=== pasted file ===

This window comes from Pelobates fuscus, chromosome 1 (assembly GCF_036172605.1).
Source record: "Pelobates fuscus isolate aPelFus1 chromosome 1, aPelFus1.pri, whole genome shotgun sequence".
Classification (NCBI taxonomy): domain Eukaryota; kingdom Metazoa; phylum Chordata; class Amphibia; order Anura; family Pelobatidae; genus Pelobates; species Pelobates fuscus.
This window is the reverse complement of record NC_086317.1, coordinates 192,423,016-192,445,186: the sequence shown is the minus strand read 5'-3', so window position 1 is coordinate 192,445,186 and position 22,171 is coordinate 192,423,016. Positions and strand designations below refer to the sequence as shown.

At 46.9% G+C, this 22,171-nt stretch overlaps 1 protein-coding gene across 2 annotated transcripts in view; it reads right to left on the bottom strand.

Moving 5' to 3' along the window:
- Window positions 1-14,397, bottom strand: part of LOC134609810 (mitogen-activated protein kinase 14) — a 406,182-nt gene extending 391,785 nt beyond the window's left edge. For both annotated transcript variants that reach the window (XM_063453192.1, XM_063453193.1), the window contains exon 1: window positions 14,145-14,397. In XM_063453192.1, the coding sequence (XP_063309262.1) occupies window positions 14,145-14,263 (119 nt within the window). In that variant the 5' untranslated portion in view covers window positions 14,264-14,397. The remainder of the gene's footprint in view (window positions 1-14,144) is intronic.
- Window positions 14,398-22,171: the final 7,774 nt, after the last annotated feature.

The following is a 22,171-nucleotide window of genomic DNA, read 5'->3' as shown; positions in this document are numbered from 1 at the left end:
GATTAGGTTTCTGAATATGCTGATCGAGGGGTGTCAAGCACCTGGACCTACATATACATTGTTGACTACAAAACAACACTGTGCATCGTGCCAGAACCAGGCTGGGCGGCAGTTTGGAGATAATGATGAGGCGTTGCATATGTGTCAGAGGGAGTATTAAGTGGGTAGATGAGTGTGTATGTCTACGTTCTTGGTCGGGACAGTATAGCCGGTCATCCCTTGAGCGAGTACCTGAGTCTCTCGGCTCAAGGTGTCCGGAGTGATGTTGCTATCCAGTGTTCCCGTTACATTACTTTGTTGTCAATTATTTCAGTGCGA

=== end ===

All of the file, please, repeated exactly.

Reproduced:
This window comes from Pelobates fuscus, chromosome 1 (assembly GCF_036172605.1).
Source record: "Pelobates fuscus isolate aPelFus1 chromosome 1, aPelFus1.pri, whole genome shotgun sequence".
Classification (NCBI taxonomy): domain Eukaryota; kingdom Metazoa; phylum Chordata; class Amphibia; order Anura; family Pelobatidae; genus Pelobates; species Pelobates fuscus.
This window is the reverse complement of record NC_086317.1, coordinates 192,423,016-192,445,186: the sequence shown is the minus strand read 5'-3', so window position 1 is coordinate 192,445,186 and position 22,171 is coordinate 192,423,016. Positions and strand designations below refer to the sequence as shown.

At 46.9% G+C, this 22,171-nt stretch overlaps 1 protein-coding gene across 2 annotated transcripts in view; it reads right to left on the bottom strand.

Moving 5' to 3' along the window:
- Window positions 1-14,397, bottom strand: part of LOC134609810 (mitogen-activated protein kinase 14) — a 406,182-nt gene extending 391,785 nt beyond the window's left edge. For both annotated transcript variants that reach the window (XM_063453192.1, XM_063453193.1), the window contains exon 1: window positions 14,145-14,397. In XM_063453192.1, the coding sequence (XP_063309262.1) occupies window positions 14,145-14,263 (119 nt within the window). In that variant the 5' untranslated portion in view covers window positions 14,264-14,397. The remainder of the gene's footprint in view (window positions 1-14,144) is intronic.
- Window positions 14,398-22,171: the final 7,774 nt, after the last annotated feature.

The following is a 22,171-nucleotide window of genomic DNA, read 5'->3' as shown; positions in this document are numbered from 1 at the left end:
GATTAGGTTTCTGAATATGCTGATCGAGGGGTGTCAAGCACCTGGACCTACATATACATTGTTGACTACAAAACAACACTGTGCATCGTGCCAGAACCAGGCTGGGCGGCAGTTTGGAGATAATGATGAGGCGTTGCATATGTGTCAGAGGGAGTATTAAGTGGGTAGATGAGTGTGTATGTCTACGTTCTTGGTCGGGACAGTATAGCCGGTCATCCCTTGAGCGAGTACCTGAGTCTCTCGGCTCAAGGTGTCCGGAGTGATGTTGCTATCCAGTGTTCCCGTTACATTACTTTGTTGTCAATTATTTCAGTGCGA